Up in the trees!

Intelligence test: Are you smart enough
to figure out to CLICK TO ENLARGE yourself?
Because many blogs don´t feature this, and I would
hate to make my new readers miss out on that.

I noticed that I seem to be extremely
efficent in my drawing rountines when I am under
deadline pressure, but lose this work habit whenever
I am just drawing for fun. Instead of doing proper,
full-blown pictures, I do pages and pages of little
head, trees, and general random stuff.

Now this isn´t bad in itself and it does make
sense to practice, for instance, faces with more
concentration; but it´s not that I need a lot of
studies and sketches before starting a new piece.
Instead I just go at it and see where it goes, and
by filling it with a lot more details, it usually becomes
more varied and interesting than just sketches.

Sketches are to drawing what training is to
sports; it´s good for a while, but what you really
want is to do the proper thing. I more or less
wasted a good year and a half at my school just
sketching and sketching without ever going into
more effort and detail.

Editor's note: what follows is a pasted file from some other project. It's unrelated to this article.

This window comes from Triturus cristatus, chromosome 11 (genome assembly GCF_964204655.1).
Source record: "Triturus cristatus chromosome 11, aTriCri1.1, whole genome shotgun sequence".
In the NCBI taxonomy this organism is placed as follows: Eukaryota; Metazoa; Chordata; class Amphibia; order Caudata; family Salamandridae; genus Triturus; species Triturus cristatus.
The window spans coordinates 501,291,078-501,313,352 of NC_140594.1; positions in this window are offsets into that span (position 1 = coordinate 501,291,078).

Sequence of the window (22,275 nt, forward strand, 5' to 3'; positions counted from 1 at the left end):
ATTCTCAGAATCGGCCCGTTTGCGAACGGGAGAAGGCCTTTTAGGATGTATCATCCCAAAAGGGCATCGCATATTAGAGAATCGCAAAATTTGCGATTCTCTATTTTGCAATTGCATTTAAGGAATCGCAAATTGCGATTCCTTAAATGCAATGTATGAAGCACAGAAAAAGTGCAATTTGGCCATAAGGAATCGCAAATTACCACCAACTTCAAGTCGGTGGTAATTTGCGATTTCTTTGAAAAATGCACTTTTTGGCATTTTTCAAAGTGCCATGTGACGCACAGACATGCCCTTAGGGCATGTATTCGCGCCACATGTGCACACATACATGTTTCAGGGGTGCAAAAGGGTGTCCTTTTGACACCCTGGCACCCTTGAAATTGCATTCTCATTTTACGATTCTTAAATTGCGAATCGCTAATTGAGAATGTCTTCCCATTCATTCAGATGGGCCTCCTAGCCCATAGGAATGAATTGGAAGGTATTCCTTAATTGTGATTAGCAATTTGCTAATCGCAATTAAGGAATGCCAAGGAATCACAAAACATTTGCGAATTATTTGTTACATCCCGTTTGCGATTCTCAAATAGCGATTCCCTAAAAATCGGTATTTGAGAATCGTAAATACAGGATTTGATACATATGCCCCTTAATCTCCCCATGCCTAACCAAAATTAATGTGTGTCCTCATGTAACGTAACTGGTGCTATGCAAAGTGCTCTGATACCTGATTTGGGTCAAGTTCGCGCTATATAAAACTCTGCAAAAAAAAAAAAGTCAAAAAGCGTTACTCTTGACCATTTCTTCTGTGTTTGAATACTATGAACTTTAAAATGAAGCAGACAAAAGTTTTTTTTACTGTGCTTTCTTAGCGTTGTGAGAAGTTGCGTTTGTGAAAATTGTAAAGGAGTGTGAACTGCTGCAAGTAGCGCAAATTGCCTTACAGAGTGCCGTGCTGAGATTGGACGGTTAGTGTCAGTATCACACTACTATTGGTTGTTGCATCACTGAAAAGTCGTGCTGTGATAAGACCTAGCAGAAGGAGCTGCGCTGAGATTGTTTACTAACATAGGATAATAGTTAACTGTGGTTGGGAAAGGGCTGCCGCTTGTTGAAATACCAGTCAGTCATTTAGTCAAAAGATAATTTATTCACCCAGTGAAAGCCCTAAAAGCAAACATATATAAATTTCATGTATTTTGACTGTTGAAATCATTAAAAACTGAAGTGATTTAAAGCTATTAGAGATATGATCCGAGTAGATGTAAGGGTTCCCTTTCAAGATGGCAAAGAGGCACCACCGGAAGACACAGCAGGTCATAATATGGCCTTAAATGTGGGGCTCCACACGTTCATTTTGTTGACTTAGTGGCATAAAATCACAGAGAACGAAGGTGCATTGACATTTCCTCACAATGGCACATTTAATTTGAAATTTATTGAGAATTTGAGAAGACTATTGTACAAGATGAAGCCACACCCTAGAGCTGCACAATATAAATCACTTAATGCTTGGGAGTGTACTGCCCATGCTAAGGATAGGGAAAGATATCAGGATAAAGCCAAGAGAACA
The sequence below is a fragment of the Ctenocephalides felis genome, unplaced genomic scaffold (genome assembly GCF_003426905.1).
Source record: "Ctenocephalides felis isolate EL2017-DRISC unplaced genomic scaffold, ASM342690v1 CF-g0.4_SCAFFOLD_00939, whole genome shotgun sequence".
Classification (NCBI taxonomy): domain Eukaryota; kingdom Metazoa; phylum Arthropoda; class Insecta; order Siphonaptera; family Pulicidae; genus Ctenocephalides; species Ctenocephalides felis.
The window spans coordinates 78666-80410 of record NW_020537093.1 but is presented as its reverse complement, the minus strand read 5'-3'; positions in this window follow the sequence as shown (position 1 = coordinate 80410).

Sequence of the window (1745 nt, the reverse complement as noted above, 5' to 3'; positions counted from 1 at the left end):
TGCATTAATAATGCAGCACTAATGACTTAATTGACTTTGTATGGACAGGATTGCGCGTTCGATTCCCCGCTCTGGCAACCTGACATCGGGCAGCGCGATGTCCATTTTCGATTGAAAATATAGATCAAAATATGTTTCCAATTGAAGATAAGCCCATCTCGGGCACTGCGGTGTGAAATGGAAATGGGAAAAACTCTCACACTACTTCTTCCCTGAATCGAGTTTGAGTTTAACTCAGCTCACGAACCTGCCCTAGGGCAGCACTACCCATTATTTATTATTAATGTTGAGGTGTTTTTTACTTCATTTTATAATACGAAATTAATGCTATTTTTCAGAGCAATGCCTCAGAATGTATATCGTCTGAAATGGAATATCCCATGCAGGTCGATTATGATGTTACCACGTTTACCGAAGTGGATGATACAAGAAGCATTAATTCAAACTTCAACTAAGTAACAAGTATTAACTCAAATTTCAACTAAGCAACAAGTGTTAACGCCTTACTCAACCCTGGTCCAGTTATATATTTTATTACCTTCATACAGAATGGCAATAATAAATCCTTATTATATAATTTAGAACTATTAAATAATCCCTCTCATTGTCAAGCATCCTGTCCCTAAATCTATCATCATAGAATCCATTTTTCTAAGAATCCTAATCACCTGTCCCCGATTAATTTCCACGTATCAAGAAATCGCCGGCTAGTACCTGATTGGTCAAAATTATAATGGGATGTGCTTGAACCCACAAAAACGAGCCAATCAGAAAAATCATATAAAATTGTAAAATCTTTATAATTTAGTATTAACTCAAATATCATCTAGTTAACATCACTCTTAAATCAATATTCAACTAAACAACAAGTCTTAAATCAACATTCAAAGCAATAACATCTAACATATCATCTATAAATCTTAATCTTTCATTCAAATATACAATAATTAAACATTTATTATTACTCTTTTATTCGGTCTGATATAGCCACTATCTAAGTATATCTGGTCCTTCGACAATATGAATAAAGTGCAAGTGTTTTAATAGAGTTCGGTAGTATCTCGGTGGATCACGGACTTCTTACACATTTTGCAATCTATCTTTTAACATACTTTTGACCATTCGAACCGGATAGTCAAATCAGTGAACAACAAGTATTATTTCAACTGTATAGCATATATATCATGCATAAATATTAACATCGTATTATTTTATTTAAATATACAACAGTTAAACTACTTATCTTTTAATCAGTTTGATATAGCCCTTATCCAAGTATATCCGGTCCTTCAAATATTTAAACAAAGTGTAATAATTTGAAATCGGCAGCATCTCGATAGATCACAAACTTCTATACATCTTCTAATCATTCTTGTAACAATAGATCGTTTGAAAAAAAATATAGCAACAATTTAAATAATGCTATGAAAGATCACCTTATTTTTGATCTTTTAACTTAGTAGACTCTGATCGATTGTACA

I also believe that I learn more from
doing whole pieces instead of doodling around,
because the thought of ruining a good piece
with bad elements demands much more attention
then when I am just filling pages with skribbles.
My sketches and my proper drawings aren´t that
far apart to be honest, the only thing that separates
them is that I start a proper piece with the intention
of scanning it and colouring it afterwards as a new
portfolio piece. And I always draw everything into
one sketchbook, so this sketch/piece difference
is a pure question of attitude.



Jeannette said...

That was the big challenge for me after I finished school, because I didnt need to do big paintings or drawings. So I assigned myself projects. But my deadlines are vague and bendable.

Frederik Jurk said...

I´m glad you know what I was talking about - sometimes I don´t know if I get my points through ;)

Eli Edmundson said...

Man I love this one, totally want it on a t-shirt. What you're saying about sketching is true and something I wish I'd figured out a long time ago. I am happy though that I have tons of old sketches that I have scanned into my computer (now that I've been turned on to the beauty of computer art at a late age) and can use them as a resource when needing to come up with something and not feeling inspired. Practice makes perfect but it doesn't pay the bills, only finished work will. Good thoughts and great work!

Prozacville said...

That's one motherfucker of a shaking tree.

Eli should write a book called 'Groovy Moustaches - and Illustration Homilies'. I sense we have a bestseller on our hands here, Houston.